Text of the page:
You are at a summer family gathering and inevitably someone asks, “Do you have a job yet?” If your answer is no, it is hard to keep from feeling discouraged. However, you are not alone. Many recent graduates have not found suitable employment yet. Unfortunately, this is particularly true for education graduates.
When I graduated from college with my teaching certificate, teaching jobs were scarce. In fact, I was hired just one week before the school year started at a high school that was closing at the end of the year due to district boundary changes and dropping enrollment. I went to new teacher orientation with a number of others who were also hired last minute.
July is traditionally a down time for US schools. Everyone, including human resources staff and principals are on vacation. In addition, summer is the time when many districts are hashing out budgets and negotiating contracts. According to an article in Education Week on June 29, 2011, “Districts Report Bad News on Finances” by Christina Samuels, districts are in the process of cutting and finalizing their budgets. Therefore, you can count on more late-summer hiring than in years’ past.
There are other things that happen during the summer that make room for new hires. Teachers decide to move, retire, or switch districts. Teachers become pregnant and choose not to return to work, spouses get jobs that require relocation, health issues arise. Any number of events and choices can lead to positions opening that were not open when school let out for summer.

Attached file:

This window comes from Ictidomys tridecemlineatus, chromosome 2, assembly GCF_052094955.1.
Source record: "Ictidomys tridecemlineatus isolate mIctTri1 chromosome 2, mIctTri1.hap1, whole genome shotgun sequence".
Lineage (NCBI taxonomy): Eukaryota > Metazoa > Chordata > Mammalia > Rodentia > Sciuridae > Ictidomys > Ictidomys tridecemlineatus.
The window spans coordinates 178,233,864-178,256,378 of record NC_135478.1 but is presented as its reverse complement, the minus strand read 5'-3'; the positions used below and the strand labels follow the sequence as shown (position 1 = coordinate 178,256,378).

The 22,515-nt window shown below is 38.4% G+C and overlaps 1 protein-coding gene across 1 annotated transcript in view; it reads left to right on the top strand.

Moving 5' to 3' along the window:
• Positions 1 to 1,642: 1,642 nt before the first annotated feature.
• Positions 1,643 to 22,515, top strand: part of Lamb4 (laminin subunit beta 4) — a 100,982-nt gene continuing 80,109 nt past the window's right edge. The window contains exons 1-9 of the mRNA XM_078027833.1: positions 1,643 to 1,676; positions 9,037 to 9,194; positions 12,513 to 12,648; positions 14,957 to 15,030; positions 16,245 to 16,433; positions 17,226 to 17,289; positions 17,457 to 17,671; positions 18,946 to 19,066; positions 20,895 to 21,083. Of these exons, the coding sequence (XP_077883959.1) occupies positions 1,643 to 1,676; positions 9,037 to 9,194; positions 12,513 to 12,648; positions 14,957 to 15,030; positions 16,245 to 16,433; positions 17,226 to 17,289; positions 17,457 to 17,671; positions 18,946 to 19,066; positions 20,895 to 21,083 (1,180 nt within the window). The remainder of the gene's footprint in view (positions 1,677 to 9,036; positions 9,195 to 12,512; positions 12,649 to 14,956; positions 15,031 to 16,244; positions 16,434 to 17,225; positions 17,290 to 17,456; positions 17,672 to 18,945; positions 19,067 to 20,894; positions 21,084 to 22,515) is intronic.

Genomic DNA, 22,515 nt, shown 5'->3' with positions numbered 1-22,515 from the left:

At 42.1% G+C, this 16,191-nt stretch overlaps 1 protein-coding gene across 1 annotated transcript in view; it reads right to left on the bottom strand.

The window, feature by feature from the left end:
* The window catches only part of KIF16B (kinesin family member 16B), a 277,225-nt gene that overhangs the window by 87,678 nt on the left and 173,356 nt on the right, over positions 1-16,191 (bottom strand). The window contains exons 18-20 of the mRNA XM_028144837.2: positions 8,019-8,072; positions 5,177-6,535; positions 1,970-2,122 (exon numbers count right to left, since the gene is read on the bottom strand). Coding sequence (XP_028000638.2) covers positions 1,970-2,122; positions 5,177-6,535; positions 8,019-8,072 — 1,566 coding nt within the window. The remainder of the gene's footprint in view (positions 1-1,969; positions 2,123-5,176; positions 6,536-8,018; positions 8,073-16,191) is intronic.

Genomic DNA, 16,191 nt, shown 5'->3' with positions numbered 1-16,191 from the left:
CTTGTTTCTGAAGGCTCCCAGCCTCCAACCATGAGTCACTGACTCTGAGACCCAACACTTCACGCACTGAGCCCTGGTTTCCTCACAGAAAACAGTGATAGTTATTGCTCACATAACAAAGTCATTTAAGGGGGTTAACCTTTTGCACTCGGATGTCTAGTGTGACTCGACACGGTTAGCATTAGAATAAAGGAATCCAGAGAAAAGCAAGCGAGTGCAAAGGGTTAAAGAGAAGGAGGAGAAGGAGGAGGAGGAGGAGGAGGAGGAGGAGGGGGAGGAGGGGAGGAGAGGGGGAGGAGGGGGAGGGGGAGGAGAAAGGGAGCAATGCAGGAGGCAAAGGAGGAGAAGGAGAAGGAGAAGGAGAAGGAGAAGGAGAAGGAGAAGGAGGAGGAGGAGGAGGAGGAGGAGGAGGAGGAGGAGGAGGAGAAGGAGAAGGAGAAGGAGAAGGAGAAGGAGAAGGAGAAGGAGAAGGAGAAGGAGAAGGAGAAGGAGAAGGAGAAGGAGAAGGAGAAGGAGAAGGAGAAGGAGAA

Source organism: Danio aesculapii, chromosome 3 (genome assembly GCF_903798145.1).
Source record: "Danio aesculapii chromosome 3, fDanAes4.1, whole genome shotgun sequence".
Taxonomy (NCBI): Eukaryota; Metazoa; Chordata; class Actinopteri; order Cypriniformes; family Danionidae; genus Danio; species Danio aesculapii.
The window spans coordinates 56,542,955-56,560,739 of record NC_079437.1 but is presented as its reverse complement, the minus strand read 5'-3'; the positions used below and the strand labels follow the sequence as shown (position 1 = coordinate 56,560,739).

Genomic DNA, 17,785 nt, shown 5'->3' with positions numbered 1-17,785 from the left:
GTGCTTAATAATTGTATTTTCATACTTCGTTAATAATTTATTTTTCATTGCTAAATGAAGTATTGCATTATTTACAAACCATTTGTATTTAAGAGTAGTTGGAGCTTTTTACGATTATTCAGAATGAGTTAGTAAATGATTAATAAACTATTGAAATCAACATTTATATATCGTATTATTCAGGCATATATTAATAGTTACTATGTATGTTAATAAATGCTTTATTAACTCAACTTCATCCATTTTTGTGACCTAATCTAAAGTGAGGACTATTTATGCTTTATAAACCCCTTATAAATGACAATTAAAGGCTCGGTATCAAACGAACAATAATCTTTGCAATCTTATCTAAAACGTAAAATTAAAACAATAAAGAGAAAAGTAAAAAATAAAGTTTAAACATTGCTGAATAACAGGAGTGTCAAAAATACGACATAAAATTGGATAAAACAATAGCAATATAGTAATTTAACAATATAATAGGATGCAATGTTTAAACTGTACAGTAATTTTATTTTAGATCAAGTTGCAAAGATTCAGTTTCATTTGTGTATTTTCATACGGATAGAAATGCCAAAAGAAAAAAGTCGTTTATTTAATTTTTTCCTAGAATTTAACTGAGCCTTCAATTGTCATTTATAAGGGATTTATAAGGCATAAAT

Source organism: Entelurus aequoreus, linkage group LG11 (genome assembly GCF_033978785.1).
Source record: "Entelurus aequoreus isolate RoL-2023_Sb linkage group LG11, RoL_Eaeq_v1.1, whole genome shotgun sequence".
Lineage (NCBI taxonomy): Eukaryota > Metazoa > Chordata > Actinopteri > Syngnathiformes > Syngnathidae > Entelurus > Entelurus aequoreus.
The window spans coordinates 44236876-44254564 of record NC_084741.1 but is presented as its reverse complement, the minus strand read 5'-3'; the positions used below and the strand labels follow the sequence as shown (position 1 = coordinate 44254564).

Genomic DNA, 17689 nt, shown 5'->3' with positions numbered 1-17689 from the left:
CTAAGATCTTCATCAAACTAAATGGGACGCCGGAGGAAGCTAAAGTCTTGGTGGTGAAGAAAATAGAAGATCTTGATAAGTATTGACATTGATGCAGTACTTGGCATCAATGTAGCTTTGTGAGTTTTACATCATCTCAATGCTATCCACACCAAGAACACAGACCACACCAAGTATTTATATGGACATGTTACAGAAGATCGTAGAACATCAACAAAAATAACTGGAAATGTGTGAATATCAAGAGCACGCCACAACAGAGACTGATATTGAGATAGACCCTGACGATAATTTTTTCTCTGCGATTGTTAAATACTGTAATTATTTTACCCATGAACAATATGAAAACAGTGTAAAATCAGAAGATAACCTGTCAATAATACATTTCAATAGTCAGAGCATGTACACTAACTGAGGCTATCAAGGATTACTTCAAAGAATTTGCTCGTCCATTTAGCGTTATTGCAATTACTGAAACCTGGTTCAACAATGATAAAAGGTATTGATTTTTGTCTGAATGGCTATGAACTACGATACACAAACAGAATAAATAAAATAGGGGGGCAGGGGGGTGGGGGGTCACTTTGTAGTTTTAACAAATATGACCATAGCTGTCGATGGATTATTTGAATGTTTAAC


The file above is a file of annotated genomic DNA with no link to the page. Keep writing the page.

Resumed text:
So don’t despair if you have not landed a teaching job yet. Once the budget and contract issues are worked out and unforeseen circumstances play out, more jobs will become available. In the meantime, keep checking on-line job postings at your favorite teacher recruiting sites and prepare yourself to accept a last-minute placement. And don’t forget to have a little fun. After all, it is summer!
Career Center Director,
Dixie State College, St. George, Utah
The opinions expressed in Career Corner are strictly those of the author(s) and do not reflect the opinions or endorsement of Editorial Projects in Education, or any of its publications.